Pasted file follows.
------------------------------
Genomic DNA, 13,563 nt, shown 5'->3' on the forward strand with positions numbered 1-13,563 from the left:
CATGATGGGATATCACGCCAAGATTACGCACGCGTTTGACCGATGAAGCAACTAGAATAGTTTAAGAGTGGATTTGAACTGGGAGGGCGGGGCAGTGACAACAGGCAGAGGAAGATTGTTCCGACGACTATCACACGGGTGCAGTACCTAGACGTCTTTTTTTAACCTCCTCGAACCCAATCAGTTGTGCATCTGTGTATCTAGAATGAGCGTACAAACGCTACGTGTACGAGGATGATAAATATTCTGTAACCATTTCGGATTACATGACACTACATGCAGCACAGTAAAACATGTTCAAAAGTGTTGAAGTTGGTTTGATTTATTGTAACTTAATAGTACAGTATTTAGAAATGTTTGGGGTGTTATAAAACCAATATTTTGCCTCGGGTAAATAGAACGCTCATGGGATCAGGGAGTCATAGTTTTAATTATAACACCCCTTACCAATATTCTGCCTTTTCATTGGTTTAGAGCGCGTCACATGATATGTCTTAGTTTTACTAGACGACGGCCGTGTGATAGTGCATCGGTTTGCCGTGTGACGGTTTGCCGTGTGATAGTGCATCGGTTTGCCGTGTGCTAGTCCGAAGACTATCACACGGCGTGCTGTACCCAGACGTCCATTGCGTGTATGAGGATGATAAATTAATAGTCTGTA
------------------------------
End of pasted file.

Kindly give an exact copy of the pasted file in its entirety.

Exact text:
Genomic DNA, 13,563 nt, shown 5'->3' on the forward strand with positions numbered 1-13,563 from the left:
CATGATGGGATATCACGCCAAGATTACGCACGCGTTTGACCGATGAAGCAACTAGAATAGTTTAAGAGTGGATTTGAACTGGGAGGGCGGGGCAGTGACAACAGGCAGAGGAAGATTGTTCCGACGACTATCACACGGGTGCAGTACCTAGACGTCTTTTTTTAACCTCCTCGAACCCAATCAGTTGTGCATCTGTGTATCTAGAATGAGCGTACAAACGCTACGTGTACGAGGATGATAAATATTCTGTAACCATTTCGGATTACATGACACTACATGCAGCACAGTAAAACATGTTCAAAAGTGTTGAAGTTGGTTTGATTTATTGTAACTTAATAGTACAGTATTTAGAAATGTTTGGGGTGTTATAAAACCAATATTTTGCCTCGGGTAAATAGAACGCTCATGGGATCAGGGAGTCATAGTTTTAATTATAACACCCCTTACCAATATTCTGCCTTTTCATTGGTTTAGAGCGCGTCACATGATATGTCTTAGTTTTACTAGACGACGGCCGTGTGATAGTGCATCGGTTTGCCGTGTGACGGTTTGCCGTGTGATAGTGCATCGGTTTGCCGTGTGCTAGTCCGAAGACTATCACACGGCGTGCTGTACCCAGACGTCCATTGCGTGTATGAGGATGATAAATTAATAGTCTGTA